"She doesn't suffer fools gladly," says Cashion, who remains Clark's friend and champion. "She doesn't feel any need to sort of disguise how she feels if somebody is being ridiculous. That is sort of how she deals with everybody in the world. . . . She's always dishing it out."

Which might help explain some of Clark's off-putting behavior when she opened Colorado Kitchen in July 2001. But Cashion also agrees with Clark's assessment: Colorado Kitchen was small, and Clark sometimes had to run the place herself, both kitchen and dining room. Such stresses don't make for a kindly disposition.

Fiery but private

There's no getting around the fact that Gillian Clark can also stir the pot outside the kitchen, when there's no dining room full of customers to cause her stress. In April 2003, she wrote a long note to The Post's Tom Sietsema defending her rule for no-dish substitutions or customizations at Colorado Kitchen. "Personally, I prefer the way Herbert von Karajan conducts Beethoven's Third Symphony," she wrote. "But I would never ask Zubin Mehta to finish the Adagio with the hesitant 3/8 that Herb finishes with."

The reaction was swift when Sietsema posted the note on his weekly chat. One person wrote in: "Geez, I had [no] idea chefs were so whiney. She took all that time just to say that she doesn't like substitutes? She even had the audacity to compare herself to Shakespeare and Beethoven."

Clark and Smith have continued their online offensive over the years, with Clark most recently mixing it up with commenters on a Prince of Petworth blog item. ("No people skills? I apologize if I did not personally thank you for purchasing my book. After all I am in the kitchen and cooking, too.")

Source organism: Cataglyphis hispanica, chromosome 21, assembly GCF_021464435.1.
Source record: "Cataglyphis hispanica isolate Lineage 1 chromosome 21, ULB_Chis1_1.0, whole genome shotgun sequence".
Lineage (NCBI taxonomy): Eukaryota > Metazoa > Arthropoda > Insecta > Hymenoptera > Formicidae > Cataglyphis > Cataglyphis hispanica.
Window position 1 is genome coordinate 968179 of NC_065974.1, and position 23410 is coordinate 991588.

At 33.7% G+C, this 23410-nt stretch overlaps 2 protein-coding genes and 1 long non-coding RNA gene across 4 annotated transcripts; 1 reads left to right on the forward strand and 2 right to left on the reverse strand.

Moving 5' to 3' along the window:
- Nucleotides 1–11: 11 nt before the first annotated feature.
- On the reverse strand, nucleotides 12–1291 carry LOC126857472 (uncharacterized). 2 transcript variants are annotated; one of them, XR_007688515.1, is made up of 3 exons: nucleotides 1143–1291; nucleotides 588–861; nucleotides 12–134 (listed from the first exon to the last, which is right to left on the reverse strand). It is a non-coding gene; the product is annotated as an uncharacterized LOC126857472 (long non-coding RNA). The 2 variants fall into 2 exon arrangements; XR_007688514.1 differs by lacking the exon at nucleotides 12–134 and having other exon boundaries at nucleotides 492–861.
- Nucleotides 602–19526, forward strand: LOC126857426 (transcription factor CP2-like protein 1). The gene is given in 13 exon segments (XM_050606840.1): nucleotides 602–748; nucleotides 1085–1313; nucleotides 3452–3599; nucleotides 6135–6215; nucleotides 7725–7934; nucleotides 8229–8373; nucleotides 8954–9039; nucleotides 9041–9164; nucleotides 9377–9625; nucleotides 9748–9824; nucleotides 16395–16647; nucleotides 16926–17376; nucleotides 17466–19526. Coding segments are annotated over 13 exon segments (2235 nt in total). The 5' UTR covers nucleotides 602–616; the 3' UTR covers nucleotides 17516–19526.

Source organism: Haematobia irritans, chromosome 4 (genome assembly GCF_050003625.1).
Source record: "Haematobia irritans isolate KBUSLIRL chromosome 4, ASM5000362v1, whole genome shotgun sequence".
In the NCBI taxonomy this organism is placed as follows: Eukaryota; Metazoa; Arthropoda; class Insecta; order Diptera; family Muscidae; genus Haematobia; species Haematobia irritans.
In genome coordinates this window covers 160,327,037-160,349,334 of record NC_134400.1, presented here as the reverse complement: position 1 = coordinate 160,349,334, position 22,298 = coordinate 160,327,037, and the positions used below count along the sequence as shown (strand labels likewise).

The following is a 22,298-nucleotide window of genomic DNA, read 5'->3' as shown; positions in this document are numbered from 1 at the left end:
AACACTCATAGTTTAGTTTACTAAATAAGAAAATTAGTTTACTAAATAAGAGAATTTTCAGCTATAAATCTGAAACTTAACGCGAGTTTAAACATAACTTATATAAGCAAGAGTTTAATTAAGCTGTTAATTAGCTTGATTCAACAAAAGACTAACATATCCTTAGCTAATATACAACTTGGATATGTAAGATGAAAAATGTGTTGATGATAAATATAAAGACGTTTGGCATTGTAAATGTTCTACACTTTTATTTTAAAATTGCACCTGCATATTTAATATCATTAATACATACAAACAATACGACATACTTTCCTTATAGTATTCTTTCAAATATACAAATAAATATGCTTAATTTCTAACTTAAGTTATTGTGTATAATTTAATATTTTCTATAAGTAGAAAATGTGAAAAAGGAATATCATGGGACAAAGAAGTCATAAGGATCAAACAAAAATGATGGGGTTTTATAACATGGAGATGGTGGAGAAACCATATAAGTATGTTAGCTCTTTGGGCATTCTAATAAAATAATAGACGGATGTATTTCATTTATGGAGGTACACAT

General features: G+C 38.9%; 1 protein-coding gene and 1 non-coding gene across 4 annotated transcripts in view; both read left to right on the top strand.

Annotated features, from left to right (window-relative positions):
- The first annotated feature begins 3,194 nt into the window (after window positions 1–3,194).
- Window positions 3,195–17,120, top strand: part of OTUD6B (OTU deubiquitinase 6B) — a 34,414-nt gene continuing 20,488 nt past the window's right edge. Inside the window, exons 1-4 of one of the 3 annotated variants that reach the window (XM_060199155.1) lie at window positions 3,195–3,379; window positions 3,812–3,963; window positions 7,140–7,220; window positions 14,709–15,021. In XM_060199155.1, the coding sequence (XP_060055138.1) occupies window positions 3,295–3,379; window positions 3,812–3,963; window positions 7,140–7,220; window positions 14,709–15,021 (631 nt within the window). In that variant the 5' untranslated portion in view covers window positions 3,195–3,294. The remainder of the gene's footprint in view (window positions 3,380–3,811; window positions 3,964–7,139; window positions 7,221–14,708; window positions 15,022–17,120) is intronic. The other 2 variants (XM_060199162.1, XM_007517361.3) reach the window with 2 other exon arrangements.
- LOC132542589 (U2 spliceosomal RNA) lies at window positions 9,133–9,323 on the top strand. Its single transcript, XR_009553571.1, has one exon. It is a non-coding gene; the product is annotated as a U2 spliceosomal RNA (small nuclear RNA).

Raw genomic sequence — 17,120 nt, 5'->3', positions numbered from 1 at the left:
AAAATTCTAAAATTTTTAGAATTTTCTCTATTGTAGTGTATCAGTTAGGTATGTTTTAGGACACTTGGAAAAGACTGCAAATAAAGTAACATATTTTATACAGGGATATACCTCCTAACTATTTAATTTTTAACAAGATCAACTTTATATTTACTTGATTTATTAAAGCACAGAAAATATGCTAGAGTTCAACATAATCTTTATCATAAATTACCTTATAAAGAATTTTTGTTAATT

The reenactment videos on YouTube (which, incidentally, are no longer available to the general public) would seem to fit into that pattern: a chef and her partner who are laconic in the kitchen but vocal via the computer.

After spending that day with Clark at General Store, I got the distinct impression that, for all her outspokenness, Clark is indeed private person prone to, as Cashion told me, showing her affection by poking fun of people.

Until I asked her for this story, Clark hadn't even acknowledged her long-term personal relationship with Smith in the media; Clark didn't address it in her memoir, either, because Smith had not come out to her family. But both women agreed to say publicly that they are a couple. Clark lists herself as "married" on her Facebook profile, though she says the union is not a legal one.

But Clark also revealed something telling, perhaps unintentionally vulnerable, when I asked her if there is a double standard in the restaurant business, if the public accepts temperamental male chefs but not female ones. She says angry male cooks are often given a pass and adds: "You have to be a little crazy to do this. Most every chef, man or woman, is a perfectionist. We're hard on our staff. We're hard on ourselves more than anybody. That's just how it is. We beat up ourselves up all the time."

If chefs can understand anything, it's a fiery and perfectionist-oriented personality prone to enjoying her own company. What some can't understand is why one would then design a restaurant that encourages customers to interact with the chef as part of the diner experience. "If you're not able to put yourself out there," says Jamie Leeds, chef and owner of Hank's Oyster Bar and CommonWealth Gastropub, "you shouldn't have an open kitchen."